U.S. Raises 2011 Oil Price Estimate to $86.08, Bolsters Outlook for Demand
The U.S. Energy Department bolstered its crude oil price forecast for 2011 on projections for higher global economic growth.
West Texas Intermediate oil, the U.S. benchmark, will average $86.08 a barrel next year, up from last month’s forecast of $85.17, the department said today in its monthly Short-Term Energy Outlook. Prices in 2010 will average $78.98, 18 cents higher than November’s estimate of $78.80.
“It doesn’t take that much of an increase in demand to tighten the market and raise prices,” said Tancred Lidderdale, an economist with the department’s Energy Information Administration in Washington, who helped write the report.
The department raised its outlook for global oil consumption next year to 87.78 million barrels a day from 87.77 million last month. The 2010 demand projection increased to 86.35 million, up from 86.33 in November.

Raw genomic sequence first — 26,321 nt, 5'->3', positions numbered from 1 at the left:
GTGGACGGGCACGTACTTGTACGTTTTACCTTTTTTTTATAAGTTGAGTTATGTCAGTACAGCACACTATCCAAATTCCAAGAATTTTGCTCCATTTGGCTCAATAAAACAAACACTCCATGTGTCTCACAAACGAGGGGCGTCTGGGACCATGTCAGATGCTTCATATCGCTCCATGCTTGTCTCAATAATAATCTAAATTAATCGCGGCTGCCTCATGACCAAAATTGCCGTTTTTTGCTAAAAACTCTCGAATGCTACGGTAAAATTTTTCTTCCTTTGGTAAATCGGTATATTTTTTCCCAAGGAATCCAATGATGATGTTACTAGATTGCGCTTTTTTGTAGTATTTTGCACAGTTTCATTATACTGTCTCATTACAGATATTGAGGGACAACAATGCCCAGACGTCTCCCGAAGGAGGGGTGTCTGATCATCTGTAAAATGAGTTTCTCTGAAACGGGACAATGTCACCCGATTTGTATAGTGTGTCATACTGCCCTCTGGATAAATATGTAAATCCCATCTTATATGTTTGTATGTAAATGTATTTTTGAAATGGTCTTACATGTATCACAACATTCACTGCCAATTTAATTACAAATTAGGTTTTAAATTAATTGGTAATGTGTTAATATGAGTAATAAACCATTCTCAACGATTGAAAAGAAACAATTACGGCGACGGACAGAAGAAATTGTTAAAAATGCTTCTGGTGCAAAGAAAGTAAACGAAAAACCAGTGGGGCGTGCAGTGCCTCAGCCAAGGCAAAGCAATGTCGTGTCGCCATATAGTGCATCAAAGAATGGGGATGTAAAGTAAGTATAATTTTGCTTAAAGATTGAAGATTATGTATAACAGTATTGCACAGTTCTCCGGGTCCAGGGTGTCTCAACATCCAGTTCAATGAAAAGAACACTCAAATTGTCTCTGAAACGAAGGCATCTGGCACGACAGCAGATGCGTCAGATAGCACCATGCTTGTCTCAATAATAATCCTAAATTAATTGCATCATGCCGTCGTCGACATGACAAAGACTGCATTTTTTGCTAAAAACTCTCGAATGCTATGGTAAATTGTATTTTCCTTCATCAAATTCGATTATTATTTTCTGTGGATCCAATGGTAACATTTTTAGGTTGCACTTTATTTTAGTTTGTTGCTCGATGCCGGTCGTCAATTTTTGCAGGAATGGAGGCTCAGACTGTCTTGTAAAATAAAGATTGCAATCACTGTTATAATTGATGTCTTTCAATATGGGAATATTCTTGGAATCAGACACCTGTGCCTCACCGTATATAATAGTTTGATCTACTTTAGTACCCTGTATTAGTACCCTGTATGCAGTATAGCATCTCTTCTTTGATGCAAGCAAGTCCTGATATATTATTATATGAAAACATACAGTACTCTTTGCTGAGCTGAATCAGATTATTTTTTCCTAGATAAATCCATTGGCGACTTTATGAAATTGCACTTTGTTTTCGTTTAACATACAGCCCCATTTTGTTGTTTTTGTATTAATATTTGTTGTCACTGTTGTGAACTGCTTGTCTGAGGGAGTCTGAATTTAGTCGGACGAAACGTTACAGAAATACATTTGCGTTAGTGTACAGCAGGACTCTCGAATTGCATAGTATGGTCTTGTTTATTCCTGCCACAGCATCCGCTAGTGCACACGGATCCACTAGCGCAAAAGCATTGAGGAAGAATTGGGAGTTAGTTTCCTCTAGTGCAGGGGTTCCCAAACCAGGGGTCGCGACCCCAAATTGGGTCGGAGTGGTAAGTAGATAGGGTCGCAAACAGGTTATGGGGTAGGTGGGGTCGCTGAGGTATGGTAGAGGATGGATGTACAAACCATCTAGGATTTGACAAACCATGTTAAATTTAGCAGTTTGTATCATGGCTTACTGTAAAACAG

U.S. oil consumption will average 19.24 million barrels a day next year, up 80,000 barrels from last month’s forecast. This year’s projection was bolstered by 10,000 barrels from the November report.
Regular gasoline at the pump, averaged nationwide, will cost $3 a gallon in 2011, up 1 percent from $2.97 estimated in the November report. The fuel will average $2.77 a gallon this year, up 18 percent from $2.35 in 2009 and unchanged from last month’s projection.
U.S. heating oil users will spend an average $2,176 this winter, up 1.4 percent from $2,146 forecast last month and 14 percent higher than the average $1,907 spent by households last winter. The cost per gallon will average $3.18 this heating season, up 5 cents from last month’s estimate.
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